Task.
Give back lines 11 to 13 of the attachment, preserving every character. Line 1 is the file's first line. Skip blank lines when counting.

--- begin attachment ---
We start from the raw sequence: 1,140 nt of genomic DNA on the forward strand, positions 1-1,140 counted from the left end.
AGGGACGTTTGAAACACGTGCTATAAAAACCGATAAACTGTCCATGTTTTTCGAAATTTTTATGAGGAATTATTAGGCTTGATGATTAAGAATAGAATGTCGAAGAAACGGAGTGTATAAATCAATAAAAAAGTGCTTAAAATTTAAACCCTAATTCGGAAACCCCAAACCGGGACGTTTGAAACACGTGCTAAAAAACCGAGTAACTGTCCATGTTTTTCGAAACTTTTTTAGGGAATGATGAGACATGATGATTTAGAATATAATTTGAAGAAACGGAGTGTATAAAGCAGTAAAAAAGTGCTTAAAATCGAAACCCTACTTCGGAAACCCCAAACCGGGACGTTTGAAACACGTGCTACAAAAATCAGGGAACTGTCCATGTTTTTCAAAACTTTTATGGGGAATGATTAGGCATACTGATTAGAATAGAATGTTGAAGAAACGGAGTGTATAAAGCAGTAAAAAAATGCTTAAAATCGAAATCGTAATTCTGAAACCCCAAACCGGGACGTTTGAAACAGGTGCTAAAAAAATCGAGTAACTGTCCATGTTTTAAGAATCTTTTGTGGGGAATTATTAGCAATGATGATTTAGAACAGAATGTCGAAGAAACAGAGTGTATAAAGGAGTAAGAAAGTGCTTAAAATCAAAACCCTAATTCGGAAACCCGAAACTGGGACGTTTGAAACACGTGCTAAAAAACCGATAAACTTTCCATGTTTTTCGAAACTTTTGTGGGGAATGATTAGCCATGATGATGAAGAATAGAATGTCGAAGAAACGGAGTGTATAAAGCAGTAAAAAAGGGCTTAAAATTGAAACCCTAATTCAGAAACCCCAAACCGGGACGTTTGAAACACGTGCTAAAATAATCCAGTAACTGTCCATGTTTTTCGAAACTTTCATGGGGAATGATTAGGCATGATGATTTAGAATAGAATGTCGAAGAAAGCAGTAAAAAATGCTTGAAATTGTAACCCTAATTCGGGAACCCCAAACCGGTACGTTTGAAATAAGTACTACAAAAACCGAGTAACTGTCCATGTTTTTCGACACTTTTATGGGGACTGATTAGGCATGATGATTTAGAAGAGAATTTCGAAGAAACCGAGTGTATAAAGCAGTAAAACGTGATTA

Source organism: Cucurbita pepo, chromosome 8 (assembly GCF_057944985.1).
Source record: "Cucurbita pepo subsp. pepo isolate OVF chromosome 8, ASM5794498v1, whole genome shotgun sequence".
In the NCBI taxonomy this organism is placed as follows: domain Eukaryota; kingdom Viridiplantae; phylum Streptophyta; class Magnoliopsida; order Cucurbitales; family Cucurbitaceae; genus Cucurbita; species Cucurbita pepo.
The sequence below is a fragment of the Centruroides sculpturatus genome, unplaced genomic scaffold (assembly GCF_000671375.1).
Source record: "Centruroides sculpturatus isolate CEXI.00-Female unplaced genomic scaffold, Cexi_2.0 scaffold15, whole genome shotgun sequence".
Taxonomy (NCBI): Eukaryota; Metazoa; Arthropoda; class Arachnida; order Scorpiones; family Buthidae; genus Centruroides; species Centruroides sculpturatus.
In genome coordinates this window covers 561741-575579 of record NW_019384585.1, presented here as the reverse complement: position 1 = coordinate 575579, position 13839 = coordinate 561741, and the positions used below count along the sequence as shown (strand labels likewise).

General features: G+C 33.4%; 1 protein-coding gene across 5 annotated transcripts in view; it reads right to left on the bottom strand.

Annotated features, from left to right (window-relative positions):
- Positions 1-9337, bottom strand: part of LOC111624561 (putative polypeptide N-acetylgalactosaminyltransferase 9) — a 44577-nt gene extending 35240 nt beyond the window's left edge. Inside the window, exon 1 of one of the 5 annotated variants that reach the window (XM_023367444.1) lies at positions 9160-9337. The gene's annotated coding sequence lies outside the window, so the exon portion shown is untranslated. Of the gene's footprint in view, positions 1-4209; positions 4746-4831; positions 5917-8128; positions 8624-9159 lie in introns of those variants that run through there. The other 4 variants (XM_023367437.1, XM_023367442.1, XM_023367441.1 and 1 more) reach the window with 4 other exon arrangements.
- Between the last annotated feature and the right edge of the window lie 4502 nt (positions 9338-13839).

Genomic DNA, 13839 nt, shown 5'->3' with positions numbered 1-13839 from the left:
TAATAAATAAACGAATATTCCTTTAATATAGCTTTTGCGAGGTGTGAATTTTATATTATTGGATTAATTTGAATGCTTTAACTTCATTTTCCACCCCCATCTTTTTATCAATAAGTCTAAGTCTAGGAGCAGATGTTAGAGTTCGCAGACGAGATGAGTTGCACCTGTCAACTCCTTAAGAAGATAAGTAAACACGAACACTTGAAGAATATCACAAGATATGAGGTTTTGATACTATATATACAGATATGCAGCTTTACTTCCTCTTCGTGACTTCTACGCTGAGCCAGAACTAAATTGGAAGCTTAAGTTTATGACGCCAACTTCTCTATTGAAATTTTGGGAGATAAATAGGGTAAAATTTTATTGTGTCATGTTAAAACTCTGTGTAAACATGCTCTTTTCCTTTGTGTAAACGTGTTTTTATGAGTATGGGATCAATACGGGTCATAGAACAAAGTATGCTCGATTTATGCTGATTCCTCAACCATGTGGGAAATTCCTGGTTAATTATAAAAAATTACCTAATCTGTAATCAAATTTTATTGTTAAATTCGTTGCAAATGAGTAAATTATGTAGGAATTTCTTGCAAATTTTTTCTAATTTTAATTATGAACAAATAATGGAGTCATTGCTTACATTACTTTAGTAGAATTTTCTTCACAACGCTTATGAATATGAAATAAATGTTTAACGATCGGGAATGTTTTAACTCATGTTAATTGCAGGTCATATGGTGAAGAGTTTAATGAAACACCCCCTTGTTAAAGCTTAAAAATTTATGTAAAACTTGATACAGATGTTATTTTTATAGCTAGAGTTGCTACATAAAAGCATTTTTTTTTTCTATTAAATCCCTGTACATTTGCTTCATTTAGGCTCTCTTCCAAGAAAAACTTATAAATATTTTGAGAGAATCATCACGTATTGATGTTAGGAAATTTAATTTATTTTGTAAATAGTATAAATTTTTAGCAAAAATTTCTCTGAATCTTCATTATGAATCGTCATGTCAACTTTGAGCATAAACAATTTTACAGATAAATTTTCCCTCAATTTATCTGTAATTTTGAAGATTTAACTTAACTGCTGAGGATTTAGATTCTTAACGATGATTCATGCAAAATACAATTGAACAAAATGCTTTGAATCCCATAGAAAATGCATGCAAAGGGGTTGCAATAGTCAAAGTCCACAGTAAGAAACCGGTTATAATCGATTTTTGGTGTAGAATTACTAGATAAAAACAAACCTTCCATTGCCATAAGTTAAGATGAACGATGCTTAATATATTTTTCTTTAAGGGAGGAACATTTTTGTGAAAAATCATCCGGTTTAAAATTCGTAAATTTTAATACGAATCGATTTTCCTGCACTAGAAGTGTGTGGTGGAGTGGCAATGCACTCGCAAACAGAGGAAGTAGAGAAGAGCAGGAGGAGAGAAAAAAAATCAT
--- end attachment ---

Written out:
Annotated features, from left to right (window-relative positions):
- Positions 1-9337, bottom strand: part of LOC111624561 (putative polypeptide N-acetylgalactosaminyltransferase 9) — a 44577-nt gene extending 35240 nt beyond the window's left edge. Inside the window, exon 1 of one of the 5 annotated variants that reach the window (XM_023367444.1) lies at positions 9160-9337. The gene's annotated coding sequence lies outside the window, so the exon portion shown is untranslated. Of the gene's footprint in view, positions 1-4209; positions 4746-4831; positions 5917-8128; positions 8624-9159 lie in introns of those variants that run through there. The other 4 variants (XM_023367437.1, XM_023367442.1, XM_023367441.1 and 1 more) reach the window with 4 other exon arrangements.
- Between the last annotated feature and the right edge of the window lie 4502 nt (positions 9338-13839).